Image cred­it: Lynn Sloan

It’s rare to find a book that com­bines Vic­to­ri­an lit­er­a­ture and Jew­ish lit­er­a­ture, the two gen­res I love most, so I con­sid­er Rosellen Brown’s Lake on Fire to be a great gift. While the writ­ing is fresh and new, Brown draws on old­er struc­tures and sto­ries to cre­ate lay­ers of depth. The nov­el, which takes place at the end of the nine­teenth cen­tu­ry, con­tains under­tones of Sholem Ale­ichem and nods to the flawed con­cept of the Amer­i­can Dream.

Na’amit Sturm Nagel: The Lake on Fire not only takes place in the Vic­to­ri­an era but reads like a Vic­to­ri­an nov­el. Was that inten­tion­al? Did any Vic­to­ri­an writ­ers or books inspire you?

Rosellen Brown: Yes, the style of it is very nine­teenth-cen­tu­ry. It has long, intri­cate sen­tences, unlike my oth­er books. Peo­ple have com­pared it to oth­er nov­els of the time, which is very nice. I real­ly tried to write the book in a style com­pat­i­ble with the time I was writ­ing about.

One book which inspired The Lake on Fire is Theodore Dreiser’s Sis­ter Car­rie—a mis­er­ably writ­ten book, but fas­ci­nat­ing and a great sto­ry. I was look­ing for an epi­graph for The Lake on Fire and came across this won­der­ful sen­tence in the book: When a girl leaves her home at eigh­teen, she does one of two things. Either she falls into sav­ing hands and becomes bet­ter, or she rapid­ly assumes the cos­mopoli­tan stan­dard of virtue and becomes worse.”

NSN: Can you speak to the idea of your nov­el as a fairy tale? While, as a whole, the book seems anti-fairy tale, the char­ac­ters still have their own ver­sions of fairy tale end­ings. Were you try­ing to cre­ate a new form of a fairy tale?

RB: That kind of lurked in the back­ground. The girl arrives from the cin­ders, the ash­es, and actu­al­ly does end up in the palace. But the dif­fer­ence is she doesn’t strive for it, it just hap­pens. If you want to tell a real­is­tic Cin­derel­la sto­ry, maybe this is the way it would go. There’s a big dif­fer­ence between some­one who active­ly pur­sues their fairy tale end­ing, like Sis­ter Car­rie, and some­one to whom it happens.

One oth­er book that influ­enced me is I Belong to the Work­ing Class by Rose Pas­tor Stokes, a Russ­ian immi­grant jour­nal­ist who mar­ried a rail­road heir. It was pub­li­cized in the papers as a Cin­derel­la mar­riage. I just thought,That’s too sim­ple. That’s not what real life is real­ly like.

NSN: Do you see The Lake on Fire as a Jew­ish book?

RB: Well, yes and no. I kind of blew my cov­er as a Jew­ish writer with this book. Although there have been Jew­ish char­ac­ters in my oth­er books, it has not been the major thrust.

Chaya is a sec­u­lar Jew; she mar­ries a man who isn’t Jew­ish — it both­ers her but not enough to not mar­ry him. She’s not reli­gious like some of the Ortho­dox peo­ple on the farm. I see it as a Jew­ish book, but up to a point. I real­ly want­ed it to be more than that. You nev­er write about one thing.

NSN: There have been all these dis­cus­sions about how peo­ple don’t want to be con­sid­ered Jew­ish authors — Philip Roth, for exam­ple. Do you con­sid­er your­self a Jew­ish author?

RB: To a cer­tain extent every writer wants to be con­sid­ered as just a writer — it sort of goes with­out say­ing. But I don’t see why you can’t ride two hors­es at the same time.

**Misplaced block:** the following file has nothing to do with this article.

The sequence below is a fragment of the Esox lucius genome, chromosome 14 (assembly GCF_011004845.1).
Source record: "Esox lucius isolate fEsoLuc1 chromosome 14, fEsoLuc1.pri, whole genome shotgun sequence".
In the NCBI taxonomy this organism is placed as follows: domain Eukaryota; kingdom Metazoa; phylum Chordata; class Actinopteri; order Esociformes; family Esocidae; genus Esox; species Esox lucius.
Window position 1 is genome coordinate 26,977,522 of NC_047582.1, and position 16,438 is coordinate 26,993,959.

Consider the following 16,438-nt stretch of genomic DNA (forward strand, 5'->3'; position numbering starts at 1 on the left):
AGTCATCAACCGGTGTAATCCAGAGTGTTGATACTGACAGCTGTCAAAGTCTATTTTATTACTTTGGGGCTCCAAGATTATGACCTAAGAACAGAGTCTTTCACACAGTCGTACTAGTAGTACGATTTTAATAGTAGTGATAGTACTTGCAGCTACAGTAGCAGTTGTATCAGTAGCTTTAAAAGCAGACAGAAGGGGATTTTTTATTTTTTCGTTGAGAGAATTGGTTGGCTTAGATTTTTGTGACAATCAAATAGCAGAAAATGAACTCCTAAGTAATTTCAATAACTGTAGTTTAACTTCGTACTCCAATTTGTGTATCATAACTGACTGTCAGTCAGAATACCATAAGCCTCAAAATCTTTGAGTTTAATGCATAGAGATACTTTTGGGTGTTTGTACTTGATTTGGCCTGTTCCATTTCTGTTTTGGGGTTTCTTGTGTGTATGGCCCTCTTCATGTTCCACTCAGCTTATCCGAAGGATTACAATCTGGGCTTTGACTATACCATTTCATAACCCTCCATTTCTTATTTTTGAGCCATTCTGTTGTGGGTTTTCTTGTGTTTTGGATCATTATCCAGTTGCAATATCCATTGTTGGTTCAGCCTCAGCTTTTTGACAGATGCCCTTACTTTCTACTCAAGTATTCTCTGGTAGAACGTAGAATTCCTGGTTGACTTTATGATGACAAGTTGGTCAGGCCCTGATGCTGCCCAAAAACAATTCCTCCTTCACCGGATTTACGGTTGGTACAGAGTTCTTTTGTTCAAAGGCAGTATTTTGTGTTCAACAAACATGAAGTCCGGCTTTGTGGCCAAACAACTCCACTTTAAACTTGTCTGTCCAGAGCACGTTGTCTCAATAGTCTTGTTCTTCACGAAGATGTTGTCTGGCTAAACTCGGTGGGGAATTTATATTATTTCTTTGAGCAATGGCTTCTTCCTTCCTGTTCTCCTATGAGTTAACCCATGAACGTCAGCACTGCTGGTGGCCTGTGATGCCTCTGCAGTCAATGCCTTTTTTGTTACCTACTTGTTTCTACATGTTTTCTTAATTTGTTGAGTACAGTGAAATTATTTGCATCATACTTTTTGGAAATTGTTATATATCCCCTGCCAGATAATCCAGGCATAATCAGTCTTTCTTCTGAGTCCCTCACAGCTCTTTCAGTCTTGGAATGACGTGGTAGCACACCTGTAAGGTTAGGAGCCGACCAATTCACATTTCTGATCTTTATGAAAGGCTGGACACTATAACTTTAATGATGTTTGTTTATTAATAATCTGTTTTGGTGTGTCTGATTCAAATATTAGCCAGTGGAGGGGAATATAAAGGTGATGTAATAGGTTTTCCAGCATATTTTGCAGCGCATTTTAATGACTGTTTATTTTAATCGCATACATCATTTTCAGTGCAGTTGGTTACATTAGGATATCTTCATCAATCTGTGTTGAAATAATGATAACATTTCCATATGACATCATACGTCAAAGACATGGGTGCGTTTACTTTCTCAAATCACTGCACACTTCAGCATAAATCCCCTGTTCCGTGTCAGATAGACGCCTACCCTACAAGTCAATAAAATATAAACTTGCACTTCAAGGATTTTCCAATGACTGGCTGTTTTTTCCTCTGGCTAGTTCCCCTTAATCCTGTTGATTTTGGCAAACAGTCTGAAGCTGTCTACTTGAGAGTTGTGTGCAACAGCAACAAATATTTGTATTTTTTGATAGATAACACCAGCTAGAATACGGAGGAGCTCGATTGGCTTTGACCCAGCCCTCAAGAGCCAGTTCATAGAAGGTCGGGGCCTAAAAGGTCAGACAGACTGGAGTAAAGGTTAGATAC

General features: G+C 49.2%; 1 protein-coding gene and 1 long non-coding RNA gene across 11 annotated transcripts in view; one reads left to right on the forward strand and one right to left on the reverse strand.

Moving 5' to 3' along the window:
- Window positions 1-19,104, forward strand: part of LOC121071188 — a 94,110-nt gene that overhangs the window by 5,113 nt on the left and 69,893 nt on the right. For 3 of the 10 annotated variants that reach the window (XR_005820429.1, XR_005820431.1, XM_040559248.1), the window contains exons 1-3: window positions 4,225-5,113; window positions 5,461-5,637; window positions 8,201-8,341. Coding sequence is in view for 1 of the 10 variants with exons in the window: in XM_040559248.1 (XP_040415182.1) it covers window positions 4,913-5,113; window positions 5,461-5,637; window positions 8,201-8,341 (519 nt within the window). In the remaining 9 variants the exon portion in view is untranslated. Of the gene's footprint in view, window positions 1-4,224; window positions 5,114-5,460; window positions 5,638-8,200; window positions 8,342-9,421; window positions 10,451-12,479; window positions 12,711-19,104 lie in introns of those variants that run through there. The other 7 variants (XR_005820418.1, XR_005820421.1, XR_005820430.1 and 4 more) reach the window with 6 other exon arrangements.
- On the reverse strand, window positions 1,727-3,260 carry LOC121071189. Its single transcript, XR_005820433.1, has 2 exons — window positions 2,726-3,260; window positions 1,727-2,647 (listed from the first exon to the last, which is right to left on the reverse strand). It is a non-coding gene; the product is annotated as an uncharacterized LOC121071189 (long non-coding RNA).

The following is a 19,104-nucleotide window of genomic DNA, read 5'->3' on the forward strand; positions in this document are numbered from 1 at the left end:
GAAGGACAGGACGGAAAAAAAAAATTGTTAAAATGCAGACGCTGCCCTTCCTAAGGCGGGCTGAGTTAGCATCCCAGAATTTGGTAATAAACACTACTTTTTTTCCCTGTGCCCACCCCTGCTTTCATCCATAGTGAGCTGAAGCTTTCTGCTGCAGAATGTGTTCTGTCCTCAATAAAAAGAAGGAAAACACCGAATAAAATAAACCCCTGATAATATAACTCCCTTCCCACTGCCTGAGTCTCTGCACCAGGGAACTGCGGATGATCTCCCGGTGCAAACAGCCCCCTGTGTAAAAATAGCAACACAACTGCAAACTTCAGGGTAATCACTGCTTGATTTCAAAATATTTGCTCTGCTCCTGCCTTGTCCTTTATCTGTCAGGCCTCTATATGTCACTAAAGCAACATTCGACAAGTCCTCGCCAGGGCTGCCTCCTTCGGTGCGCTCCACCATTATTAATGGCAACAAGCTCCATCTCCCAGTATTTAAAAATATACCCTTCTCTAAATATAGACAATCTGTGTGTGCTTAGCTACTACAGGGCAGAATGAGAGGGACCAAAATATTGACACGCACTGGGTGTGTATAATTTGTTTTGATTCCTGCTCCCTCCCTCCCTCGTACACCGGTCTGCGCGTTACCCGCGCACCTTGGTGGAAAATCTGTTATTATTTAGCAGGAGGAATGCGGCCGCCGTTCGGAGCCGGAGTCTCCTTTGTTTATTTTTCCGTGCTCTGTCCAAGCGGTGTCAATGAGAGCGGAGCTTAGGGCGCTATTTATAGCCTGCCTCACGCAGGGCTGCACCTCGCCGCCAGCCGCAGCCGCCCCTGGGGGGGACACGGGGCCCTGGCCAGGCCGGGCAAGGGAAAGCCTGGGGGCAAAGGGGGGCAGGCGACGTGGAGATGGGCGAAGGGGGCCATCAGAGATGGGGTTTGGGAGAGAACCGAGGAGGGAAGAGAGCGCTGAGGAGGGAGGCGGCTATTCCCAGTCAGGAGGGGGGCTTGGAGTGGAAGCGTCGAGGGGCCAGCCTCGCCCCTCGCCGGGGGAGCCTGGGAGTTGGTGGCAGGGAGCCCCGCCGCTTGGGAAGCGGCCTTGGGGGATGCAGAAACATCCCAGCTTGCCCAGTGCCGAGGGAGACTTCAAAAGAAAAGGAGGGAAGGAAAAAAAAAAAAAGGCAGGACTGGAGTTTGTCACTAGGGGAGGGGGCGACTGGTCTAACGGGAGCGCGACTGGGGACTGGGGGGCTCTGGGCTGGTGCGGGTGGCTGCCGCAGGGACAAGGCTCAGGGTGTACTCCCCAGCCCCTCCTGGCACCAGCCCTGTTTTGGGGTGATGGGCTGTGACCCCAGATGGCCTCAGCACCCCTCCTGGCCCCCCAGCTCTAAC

NSN: What kind of research did you do for this book?

RB: The stuff about the Columbian Expo­si­tion is easy if you live in Chica­go. Any­one with fore­bears who go back a few gen­er­a­tions has some sou­venir from the fair. Twen­ty-three mil­lion peo­ple went to it! In terms of know­ing how to make char­ac­ters sound like they’re from the peri­od they live in, I read novels.

NSN: What or who was the inspi­ra­tion for the char­ac­ter of Asher?

RB: I don’t know where he came from. He just lit down on the page like some­thing with wings and said, Here I am.” I guess I real­ized I need­ed some sort of foil for Chaya.

I have no idea why it occurred to me that he would be this lit­tle genie, this lit­tle imp that isn’t quite real. I first wrote him as a five-year-old. He was a real mag­i­cal real­ist kind of char­ac­ter and a good friend said to me, He can’t be five. Make him old­er.” He’s still a lit­tle unre­al. He’s very smart and a lit­tle strange and a lit­tle obtuse.WhenI aged him he didn’t lose too much of his fas­ci­na­tion with language.

Some­one recent­ly was very excit­ed about how on the first or sec­ond page he tells his moth­er that her breast milk is cur­dled. I sort of start­ed with that, and it gave me the idea that he was going to be this wun­derkind who had all of this lan­guage on the brain. A lot of peo­ple pre­fer Ash­er to Chaya; they find her tire­some but they like him.

NSN: You’ve been writ­ing nov­els about com­pli­cat­ed Amer­i­can fam­i­ly dynam­ics for years, and this book is no excep­tion. How do you see The Lake on Fire as dif­fer­ent from, and how is it sim­i­lar to, your past work?

RB: Both its lan­guage and the set­ting are so com­plete­ly dif­fer­ent from my pre­vi­ous books. There is no way to com­pare them. Yes, my past books are about fam­i­lies, but they have been focused on one set of peo­ple. This book is real­ly meant to rep­re­sent the cos­mol­o­gy of the Gild­ed Age.

With this book I want­ed to write about class, some­thing I don’t do much in my oth­er books. In The Lake On Fire, poor peo­ple come to Chica­go, they’re starv­ing. Chaya wakes up one morn­ing with frost on her lips because they’re so cold. Then there are these peo­ple over in the fan­cy part of town liv­ing the Gold­en Age. At the cen­ter of the book is this girl who thinks she’ll betray her class if she mar­ries this wealthy man; she grap­ples with her desire to be good, her desire to be use­ful. She grudg­ing­ly gives up her class.